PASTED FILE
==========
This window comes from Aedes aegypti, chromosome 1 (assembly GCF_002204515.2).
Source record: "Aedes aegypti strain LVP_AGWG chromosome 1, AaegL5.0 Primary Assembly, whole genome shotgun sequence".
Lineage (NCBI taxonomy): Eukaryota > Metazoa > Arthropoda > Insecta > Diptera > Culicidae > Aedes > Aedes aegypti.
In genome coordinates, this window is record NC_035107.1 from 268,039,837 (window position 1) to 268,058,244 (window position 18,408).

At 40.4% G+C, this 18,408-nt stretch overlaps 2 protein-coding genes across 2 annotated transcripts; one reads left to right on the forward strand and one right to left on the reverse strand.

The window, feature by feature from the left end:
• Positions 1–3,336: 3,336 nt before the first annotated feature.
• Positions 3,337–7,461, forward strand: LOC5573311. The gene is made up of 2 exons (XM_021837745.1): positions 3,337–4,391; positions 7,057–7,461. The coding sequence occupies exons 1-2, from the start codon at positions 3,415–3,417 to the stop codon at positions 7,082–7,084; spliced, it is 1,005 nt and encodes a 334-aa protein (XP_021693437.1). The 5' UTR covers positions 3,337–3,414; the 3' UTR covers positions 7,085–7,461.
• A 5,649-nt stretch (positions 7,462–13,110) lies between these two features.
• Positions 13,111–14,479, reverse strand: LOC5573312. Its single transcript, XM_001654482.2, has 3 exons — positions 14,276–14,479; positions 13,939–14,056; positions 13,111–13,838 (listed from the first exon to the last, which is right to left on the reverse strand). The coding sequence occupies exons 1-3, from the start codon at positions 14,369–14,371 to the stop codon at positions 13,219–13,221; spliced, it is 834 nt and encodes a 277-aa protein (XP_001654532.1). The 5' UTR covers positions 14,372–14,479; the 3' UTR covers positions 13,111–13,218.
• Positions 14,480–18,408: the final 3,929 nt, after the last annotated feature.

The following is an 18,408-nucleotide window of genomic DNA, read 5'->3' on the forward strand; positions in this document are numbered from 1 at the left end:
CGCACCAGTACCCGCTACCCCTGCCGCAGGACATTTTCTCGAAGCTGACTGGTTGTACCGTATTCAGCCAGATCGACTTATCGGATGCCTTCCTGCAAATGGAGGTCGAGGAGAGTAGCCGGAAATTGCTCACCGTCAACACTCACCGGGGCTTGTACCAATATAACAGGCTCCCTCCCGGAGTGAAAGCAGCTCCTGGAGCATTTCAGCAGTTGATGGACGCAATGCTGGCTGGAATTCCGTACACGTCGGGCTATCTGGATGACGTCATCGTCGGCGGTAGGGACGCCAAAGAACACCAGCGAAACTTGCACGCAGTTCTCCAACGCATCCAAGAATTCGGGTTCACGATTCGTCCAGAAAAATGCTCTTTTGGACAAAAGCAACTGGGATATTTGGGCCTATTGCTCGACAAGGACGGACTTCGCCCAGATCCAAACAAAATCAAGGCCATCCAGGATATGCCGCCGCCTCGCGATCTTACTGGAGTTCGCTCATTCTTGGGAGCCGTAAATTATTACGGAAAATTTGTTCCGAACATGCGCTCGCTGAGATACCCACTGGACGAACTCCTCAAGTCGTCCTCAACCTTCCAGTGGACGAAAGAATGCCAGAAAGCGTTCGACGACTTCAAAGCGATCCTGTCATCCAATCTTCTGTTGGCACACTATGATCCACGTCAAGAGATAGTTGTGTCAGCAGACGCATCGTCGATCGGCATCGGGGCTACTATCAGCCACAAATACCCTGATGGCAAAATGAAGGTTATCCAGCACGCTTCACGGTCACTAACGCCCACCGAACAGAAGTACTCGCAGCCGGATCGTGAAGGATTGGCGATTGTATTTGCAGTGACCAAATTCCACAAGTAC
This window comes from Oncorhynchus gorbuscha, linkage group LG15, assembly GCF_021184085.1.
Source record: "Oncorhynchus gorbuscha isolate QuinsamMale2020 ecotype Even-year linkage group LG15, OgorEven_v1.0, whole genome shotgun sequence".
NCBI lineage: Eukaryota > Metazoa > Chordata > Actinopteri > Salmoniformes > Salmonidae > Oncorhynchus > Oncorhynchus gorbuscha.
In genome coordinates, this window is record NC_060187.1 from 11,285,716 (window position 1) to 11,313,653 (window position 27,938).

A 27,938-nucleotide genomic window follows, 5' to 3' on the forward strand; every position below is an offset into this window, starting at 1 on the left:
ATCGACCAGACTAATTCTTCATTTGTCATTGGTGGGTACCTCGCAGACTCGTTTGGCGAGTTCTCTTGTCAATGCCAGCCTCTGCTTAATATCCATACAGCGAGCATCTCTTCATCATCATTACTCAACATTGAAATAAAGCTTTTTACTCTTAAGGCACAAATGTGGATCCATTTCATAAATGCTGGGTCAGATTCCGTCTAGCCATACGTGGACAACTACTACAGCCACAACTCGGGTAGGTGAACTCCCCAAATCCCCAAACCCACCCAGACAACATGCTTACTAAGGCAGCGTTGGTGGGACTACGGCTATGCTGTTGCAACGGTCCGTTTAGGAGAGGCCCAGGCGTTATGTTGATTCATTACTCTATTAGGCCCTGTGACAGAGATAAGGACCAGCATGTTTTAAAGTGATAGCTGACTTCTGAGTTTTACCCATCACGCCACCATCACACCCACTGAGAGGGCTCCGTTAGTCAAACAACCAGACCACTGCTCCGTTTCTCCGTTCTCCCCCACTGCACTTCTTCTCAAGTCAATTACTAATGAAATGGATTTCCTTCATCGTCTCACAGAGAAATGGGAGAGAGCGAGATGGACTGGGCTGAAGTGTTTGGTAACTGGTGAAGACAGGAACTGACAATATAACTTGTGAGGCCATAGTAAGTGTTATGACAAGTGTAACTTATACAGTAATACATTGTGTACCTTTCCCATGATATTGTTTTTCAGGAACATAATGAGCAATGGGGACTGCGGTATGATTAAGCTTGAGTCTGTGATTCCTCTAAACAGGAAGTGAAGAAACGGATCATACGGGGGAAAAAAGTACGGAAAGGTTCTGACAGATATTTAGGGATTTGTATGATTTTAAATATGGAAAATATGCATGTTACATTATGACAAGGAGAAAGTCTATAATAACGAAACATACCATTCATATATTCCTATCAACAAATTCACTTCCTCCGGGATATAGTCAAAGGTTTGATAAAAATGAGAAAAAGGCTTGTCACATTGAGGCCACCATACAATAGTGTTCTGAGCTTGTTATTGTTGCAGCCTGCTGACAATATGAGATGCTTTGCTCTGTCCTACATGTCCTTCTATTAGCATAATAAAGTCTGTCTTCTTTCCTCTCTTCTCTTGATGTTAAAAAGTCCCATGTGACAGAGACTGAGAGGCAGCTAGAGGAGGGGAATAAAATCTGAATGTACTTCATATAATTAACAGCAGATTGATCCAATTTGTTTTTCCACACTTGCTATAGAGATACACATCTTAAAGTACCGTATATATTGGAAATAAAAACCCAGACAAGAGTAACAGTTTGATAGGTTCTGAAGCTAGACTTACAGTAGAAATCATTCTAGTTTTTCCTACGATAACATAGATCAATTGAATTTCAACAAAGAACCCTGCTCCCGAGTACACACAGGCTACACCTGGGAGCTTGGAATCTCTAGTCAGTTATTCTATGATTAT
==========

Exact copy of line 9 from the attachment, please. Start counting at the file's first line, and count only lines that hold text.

• A 5,649-nt stretch (positions 7,462–13,110) lies between these two features.